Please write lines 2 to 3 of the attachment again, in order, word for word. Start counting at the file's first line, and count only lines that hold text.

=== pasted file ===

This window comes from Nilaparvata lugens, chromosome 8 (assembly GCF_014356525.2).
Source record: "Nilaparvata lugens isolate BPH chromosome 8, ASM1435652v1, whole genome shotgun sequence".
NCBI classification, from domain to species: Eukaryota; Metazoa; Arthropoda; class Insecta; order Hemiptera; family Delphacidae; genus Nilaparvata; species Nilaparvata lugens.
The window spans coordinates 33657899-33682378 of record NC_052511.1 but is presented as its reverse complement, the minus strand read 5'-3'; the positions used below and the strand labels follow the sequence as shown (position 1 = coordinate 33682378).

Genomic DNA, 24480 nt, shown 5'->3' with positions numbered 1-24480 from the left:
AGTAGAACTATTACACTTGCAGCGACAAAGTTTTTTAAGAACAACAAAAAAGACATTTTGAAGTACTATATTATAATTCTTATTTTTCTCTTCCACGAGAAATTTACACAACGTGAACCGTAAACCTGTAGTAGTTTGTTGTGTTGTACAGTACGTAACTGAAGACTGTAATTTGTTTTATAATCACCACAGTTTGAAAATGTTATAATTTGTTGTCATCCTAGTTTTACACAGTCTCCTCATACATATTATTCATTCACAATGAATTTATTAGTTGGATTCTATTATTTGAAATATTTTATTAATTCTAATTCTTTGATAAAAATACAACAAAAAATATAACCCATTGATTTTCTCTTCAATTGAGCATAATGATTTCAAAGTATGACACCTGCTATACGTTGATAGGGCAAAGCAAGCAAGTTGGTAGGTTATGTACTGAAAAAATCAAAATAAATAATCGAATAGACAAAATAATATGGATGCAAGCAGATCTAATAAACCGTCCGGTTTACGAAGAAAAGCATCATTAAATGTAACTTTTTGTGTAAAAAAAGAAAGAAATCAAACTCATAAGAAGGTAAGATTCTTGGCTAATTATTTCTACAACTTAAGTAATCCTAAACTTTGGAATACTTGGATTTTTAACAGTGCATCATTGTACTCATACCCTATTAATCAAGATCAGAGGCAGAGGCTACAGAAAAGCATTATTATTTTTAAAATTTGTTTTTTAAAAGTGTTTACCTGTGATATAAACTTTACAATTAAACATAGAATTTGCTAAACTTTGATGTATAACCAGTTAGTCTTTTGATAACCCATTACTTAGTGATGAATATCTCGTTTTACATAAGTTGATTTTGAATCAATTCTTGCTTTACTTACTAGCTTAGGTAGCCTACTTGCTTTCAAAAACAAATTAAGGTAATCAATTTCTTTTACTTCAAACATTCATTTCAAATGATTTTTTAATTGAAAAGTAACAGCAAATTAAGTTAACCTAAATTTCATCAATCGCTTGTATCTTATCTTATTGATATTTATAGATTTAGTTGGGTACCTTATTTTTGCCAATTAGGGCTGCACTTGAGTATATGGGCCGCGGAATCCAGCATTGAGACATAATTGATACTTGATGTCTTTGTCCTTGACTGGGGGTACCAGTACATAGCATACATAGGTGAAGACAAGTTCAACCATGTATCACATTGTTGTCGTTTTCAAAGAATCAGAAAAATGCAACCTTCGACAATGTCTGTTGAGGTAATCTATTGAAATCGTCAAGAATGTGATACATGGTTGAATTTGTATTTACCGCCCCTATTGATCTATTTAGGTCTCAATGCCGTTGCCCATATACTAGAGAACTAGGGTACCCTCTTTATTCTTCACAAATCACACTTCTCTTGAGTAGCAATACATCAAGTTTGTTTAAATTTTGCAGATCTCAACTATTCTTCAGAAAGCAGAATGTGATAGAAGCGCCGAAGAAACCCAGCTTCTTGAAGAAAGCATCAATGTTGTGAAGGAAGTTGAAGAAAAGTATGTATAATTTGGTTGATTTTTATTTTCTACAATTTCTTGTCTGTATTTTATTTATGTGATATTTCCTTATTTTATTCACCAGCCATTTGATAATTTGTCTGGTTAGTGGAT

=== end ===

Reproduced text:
Source record: "Nilaparvata lugens isolate BPH chromosome 8, ASM1435652v1, whole genome shotgun sequence".
NCBI classification, from domain to species: Eukaryota; Metazoa; Arthropoda; class Insecta; order Hemiptera; family Delphacidae; genus Nilaparvata; species Nilaparvata lugens.